Is Email the New Blogging?

Publish date:
Image placeholder title

The meme these days seems to be that e-mail newsletters (or content marketing through e-mail) is the new blogging.

Actually, I lie.

It's a fairly old meme—I can at least trace it back to this blog post by Jason Calacanis, a longtime respected blogger, who decided to start a paid e-mail newsletter instead of continuing to blog for free. (However, he's back to blogging now.)

What is content marketing? Here's the broad definition according to Wikipedia:

An umbrella term encompassing all marketing formats that involve the creation or sharing of content for the purpose of engaging current and potential consumer bases.
Content marketing subscribes to the notion that delivering high-quality,
relevant and valuable information to prospects and customers drives
profitable consumer action. Content marketing has benefits in terms of
retaining reader attention and improving brand loyalty.

Or, to use an analogy that I'm stealing from Kevin Smokler: content marketing is like giving out cheese cubes in the grocery.

Content marketing is a big deal for nonfiction authors, but can be a tougher thing to wrap your head around if you write fiction. (More on that later.)

So what does content marketing have to do with e-mail?

E-mail is a great medium for content, and helps you directly reach the people who most care about your content (or personality or brand). For anyone with an active newsletter list, I'm willing to bet that's where you get the most return on your effort when promoting something specific (as opposed to, say, Twitter or Facebook).

People who subscribe to your e-mail newsletter are the ones who want to know when you have something new to offer. For example, out of the dozens of links I included in my last newsletter—mostly to resources completely unrelated to me—the top 3 click-thrus were on the following links:

And, within the top 10 clicks: a link to my class on e-mail newsletters.

So, this makes a ton of sense when you have information and advice to share, but how about novelists or memoirists? Here are a few ideas, but this is only limited by your imagination. The only rule is to do something you care about, and that complements your strengths.

  • Extras. You know how DVDs do it. You might not buy the DVD for the extras, but they're fun. Offer some added insight that fans are looking for.
  • Curate / Help Discoveries Happen. Maybe there's a topic you know more about than anyone; hopefully it ties into your work, but it doesn't have to. Curate resources, links, news, etc. related to this topic to introduce people to helpful or inspirational stuff. (Maybe one day I'll do a bourbon newsletter. It would probably get more subscribers than the writing one.)

If you're unconvinced by the power of e-mail, I highly recommend this blog post: How to Build a Six-Figure Blog Without Anyone Knowing. While it's advanced & sophisticated advice, it shows you what's possible.

Want more in-depth instruction on using e-mail as part of your career? Sign up for my online class on Thursday.

P.S. This blog post is a form of content marketing for my online class.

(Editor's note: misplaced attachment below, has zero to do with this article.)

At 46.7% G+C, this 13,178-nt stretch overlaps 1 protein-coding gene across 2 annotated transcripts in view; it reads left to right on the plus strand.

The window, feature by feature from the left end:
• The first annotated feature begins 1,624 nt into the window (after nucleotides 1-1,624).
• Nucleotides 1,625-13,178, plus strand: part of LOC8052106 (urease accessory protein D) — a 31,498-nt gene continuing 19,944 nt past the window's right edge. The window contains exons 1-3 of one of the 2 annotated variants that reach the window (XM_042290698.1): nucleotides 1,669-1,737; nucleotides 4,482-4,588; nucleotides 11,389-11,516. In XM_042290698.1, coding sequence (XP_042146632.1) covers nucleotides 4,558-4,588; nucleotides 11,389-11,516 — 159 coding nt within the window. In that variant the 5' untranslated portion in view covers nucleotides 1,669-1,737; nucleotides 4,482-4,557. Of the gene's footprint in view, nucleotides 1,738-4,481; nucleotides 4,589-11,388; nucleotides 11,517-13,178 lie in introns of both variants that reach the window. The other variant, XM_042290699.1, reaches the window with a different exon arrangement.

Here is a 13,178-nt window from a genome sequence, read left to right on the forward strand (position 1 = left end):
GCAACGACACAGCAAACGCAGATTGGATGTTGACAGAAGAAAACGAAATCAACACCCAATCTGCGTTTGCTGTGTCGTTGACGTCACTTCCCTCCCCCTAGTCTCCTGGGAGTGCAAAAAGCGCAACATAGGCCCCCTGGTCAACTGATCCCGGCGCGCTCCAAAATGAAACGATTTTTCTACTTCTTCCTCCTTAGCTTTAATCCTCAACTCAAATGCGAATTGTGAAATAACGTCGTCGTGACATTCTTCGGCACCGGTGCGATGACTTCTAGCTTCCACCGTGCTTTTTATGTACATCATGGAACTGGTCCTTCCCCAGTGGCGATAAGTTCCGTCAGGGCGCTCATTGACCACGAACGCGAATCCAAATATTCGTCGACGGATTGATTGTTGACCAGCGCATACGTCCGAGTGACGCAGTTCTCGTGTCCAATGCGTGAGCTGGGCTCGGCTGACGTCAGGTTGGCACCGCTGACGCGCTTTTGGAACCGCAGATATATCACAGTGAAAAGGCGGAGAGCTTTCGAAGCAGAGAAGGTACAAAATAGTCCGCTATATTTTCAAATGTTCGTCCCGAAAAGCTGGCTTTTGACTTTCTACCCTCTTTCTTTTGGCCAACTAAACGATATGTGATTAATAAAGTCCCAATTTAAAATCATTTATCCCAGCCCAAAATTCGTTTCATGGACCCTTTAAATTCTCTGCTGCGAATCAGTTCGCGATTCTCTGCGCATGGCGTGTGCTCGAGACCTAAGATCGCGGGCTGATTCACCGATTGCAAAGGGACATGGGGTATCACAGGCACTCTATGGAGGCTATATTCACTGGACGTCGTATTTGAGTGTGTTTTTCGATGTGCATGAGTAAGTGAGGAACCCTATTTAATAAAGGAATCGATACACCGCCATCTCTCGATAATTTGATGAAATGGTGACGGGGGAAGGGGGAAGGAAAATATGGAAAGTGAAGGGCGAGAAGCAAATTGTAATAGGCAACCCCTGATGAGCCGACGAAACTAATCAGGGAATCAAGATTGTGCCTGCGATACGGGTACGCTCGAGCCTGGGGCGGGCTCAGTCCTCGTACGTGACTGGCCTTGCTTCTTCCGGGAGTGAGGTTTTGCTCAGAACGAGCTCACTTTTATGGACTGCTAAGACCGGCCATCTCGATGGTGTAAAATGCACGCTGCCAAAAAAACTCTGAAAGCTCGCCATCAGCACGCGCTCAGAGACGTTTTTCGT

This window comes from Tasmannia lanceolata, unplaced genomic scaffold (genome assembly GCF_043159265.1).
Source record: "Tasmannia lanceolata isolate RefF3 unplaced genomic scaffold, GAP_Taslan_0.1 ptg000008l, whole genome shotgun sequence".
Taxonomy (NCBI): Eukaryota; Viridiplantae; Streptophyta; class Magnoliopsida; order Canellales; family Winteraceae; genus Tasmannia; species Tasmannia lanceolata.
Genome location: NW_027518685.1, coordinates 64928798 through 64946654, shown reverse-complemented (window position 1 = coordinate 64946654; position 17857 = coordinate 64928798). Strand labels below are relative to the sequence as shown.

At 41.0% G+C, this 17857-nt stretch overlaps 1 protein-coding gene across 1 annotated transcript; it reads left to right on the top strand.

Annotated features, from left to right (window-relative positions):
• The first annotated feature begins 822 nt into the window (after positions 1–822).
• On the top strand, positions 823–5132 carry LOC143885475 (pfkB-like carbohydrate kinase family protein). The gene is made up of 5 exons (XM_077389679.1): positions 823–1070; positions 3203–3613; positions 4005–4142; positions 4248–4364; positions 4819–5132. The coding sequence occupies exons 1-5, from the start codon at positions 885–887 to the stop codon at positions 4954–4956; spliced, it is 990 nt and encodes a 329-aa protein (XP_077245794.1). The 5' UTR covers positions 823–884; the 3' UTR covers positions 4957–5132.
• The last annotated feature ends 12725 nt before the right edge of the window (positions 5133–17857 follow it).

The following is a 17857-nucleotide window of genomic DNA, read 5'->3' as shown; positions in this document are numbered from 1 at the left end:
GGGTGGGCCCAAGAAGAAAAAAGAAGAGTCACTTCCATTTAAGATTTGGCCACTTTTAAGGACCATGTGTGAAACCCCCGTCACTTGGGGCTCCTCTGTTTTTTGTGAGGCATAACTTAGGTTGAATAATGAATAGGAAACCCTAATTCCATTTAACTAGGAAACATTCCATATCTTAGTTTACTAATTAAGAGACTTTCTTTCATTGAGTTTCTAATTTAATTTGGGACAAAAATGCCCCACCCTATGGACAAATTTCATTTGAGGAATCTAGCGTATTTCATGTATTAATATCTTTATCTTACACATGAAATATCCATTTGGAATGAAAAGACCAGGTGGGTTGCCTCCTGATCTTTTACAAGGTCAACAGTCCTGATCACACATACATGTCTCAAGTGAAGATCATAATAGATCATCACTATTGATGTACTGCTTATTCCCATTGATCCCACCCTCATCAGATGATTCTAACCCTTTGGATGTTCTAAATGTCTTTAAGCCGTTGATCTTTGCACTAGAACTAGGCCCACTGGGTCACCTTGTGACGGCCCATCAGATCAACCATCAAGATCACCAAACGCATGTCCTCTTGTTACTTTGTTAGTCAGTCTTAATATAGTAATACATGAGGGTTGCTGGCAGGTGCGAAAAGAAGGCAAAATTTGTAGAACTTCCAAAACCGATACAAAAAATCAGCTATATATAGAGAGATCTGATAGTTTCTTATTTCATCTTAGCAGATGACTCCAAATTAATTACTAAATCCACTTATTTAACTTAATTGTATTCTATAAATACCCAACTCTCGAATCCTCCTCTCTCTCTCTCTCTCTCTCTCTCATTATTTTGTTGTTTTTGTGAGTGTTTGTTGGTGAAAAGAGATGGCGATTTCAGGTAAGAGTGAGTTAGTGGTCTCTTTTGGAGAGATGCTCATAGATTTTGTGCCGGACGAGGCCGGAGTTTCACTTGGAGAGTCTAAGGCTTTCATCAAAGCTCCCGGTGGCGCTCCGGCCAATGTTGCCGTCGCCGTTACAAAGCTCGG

Kaia Alderson: On Internal Roadblocks and Not Giving Up

Kaia Alderson: On Internal Roadblocks and Not Giving Up

Kaia Alderson discusses how she never gave up on her story, how she worked through internal doubts, and how research lead her out of romance and into historical fiction.

writer's digest wd presents

WD Presents: Seven New Courses, Writing Prompts, and More!

This week, we’re excited to announce seven new courses, our Editorial Calendar, and more!

Crystal Wilkinson: On The Vulnerability of Memoir Writing

Crystal Wilkinson: On The Vulnerability of Memoir Writing

Kentucky’s Poet Laureate Crystal Wilkinson discusses how each project has its own process and the difference between writing fiction and her new memoir, Perfect Black.

From Script

Approaching Comedy from a Personal Perspective and Tapping into Your Unique Writer’s Voice (From Script)

In this week’s round up brought to us by, interviews with masters of comedy, screenwriter Tim Long ('The Simpsons') and writer-director Dan Mazer (Borat Subsequent Movie) about their collaboration on their film 'The Exchange', and filmmaker Trent O’Donnell on his new film 'Ride the Eagle' co-written with actor Jake Johnson ('New Girl'). Plus, tips on how to tap into your unique voice and more!

Writing Mistakes Writers Make: Not Accepting Feedback on Your Writing

Writing Mistakes Writers Make: Not Accepting Feedback on Your Writing

The Writer's Digest team has witnessed many writing mistakes over the years, so we started this series to help identify them for other writers (along with correction strategies). This week's writing mistake is not accepting feedback on your writing.

Writer's Digest Best Creativity Websites 2021

Writer's Digest Best Creativity Websites 2021

Here are the top creativity websites as identified in the 23rd Annual 101 Best Websites from the May/June 2021 issue of Writer's Digest.

Poetic Forms

Englyn Proest Dalgron: Poetic Forms

Poetic Form Fridays are made to share various poetic forms. This week, we look at the englyn proest dalgron, a Welsh quatrain form.

What Is a Palindrome in Writing?

What Is a Palindrome in Writing?

In this post, we look at what a palindrome is when it comes to writing, including several examples of palindromes.

Plot Twist Story Prompts: Set a Trap

Plot Twist Story Prompts: Set a Trap

Every good story needs a nice (or not so nice) turn or two to keep it interesting. This week, it's time to set a trap.